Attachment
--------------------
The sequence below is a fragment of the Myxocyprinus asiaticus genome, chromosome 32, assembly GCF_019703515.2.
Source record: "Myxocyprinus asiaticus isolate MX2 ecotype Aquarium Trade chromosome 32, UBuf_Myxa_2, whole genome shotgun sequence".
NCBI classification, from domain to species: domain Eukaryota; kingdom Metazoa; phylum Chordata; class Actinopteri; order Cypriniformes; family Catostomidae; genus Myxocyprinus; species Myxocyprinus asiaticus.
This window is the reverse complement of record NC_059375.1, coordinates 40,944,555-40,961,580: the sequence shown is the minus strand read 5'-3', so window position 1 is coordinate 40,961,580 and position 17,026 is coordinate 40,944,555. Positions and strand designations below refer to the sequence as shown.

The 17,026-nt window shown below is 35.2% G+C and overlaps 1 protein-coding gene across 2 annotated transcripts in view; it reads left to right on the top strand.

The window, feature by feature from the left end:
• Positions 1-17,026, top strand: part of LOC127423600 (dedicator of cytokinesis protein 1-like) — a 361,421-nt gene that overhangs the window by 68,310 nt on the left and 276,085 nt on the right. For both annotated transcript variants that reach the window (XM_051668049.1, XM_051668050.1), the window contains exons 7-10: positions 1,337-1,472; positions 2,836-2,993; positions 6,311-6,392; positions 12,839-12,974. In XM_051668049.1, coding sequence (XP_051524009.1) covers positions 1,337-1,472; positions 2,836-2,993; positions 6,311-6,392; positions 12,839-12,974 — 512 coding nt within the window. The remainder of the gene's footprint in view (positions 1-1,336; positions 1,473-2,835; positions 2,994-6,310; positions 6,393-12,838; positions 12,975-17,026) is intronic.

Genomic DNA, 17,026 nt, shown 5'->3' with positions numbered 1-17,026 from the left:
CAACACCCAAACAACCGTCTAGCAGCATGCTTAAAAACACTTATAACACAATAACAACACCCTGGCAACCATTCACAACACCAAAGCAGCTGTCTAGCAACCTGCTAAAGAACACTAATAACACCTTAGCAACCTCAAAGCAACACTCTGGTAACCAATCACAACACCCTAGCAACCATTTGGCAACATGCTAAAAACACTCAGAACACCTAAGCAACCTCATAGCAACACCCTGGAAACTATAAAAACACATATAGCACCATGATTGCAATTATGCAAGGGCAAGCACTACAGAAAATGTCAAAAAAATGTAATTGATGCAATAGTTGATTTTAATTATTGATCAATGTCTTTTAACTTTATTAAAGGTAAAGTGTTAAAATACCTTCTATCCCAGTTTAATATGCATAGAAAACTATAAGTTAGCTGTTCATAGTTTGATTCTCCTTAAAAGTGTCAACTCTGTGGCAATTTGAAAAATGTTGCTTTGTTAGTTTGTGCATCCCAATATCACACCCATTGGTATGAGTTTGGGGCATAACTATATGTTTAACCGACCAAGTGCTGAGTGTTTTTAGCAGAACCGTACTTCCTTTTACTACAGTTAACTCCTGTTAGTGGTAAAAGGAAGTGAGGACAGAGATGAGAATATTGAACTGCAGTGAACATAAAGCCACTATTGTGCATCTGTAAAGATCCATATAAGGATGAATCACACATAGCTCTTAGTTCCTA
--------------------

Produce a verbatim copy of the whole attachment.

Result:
The sequence below is a fragment of the Myxocyprinus asiaticus genome, chromosome 32, assembly GCF_019703515.2.
Source record: "Myxocyprinus asiaticus isolate MX2 ecotype Aquarium Trade chromosome 32, UBuf_Myxa_2, whole genome shotgun sequence".
NCBI classification, from domain to species: domain Eukaryota; kingdom Metazoa; phylum Chordata; class Actinopteri; order Cypriniformes; family Catostomidae; genus Myxocyprinus; species Myxocyprinus asiaticus.
This window is the reverse complement of record NC_059375.1, coordinates 40,944,555-40,961,580: the sequence shown is the minus strand read 5'-3', so window position 1 is coordinate 40,961,580 and position 17,026 is coordinate 40,944,555. Positions and strand designations below refer to the sequence as shown.

The 17,026-nt window shown below is 35.2% G+C and overlaps 1 protein-coding gene across 2 annotated transcripts in view; it reads left to right on the top strand.

The window, feature by feature from the left end:
• Positions 1-17,026, top strand: part of LOC127423600 (dedicator of cytokinesis protein 1-like) — a 361,421-nt gene that overhangs the window by 68,310 nt on the left and 276,085 nt on the right. For both annotated transcript variants that reach the window (XM_051668049.1, XM_051668050.1), the window contains exons 7-10: positions 1,337-1,472; positions 2,836-2,993; positions 6,311-6,392; positions 12,839-12,974. In XM_051668049.1, coding sequence (XP_051524009.1) covers positions 1,337-1,472; positions 2,836-2,993; positions 6,311-6,392; positions 12,839-12,974 — 512 coding nt within the window. The remainder of the gene's footprint in view (positions 1-1,336; positions 1,473-2,835; positions 2,994-6,310; positions 6,393-12,838; positions 12,975-17,026) is intronic.

Genomic DNA, 17,026 nt, shown 5'->3' with positions numbered 1-17,026 from the left:
CAACACCCAAACAACCGTCTAGCAGCATGCTTAAAAACACTTATAACACAATAACAACACCCTGGCAACCATTCACAACACCAAAGCAGCTGTCTAGCAACCTGCTAAAGAACACTAATAACACCTTAGCAACCTCAAAGCAACACTCTGGTAACCAATCACAACACCCTAGCAACCATTTGGCAACATGCTAAAAACACTCAGAACACCTAAGCAACCTCATAGCAACACCCTGGAAACTATAAAAACACATATAGCACCATGATTGCAATTATGCAAGGGCAAGCACTACAGAAAATGTCAAAAAAATGTAATTGATGCAATAGTTGATTTTAATTATTGATCAATGTCTTTTAACTTTATTAAAGGTAAAGTGTTAAAATACCTTCTATCCCAGTTTAATATGCATAGAAAACTATAAGTTAGCTGTTCATAGTTTGATTCTCCTTAAAAGTGTCAACTCTGTGGCAATTTGAAAAATGTTGCTTTGTTAGTTTGTGCATCCCAATATCACACCCATTGGTATGAGTTTGGGGCATAACTATATGTTTAACCGACCAAGTGCTGAGTGTTTTTAGCAGAACCGTACTTCCTTTTACTACAGTTAACTCCTGTTAGTGGTAAAAGGAAGTGAGGACAGAGATGAGAATATTGAACTGCAGTGAACATAAAGCCACTATTGTGCATCTGTAAAGATCCATATAAGGATGAATCACACATAGCTCTTAGTTCCTA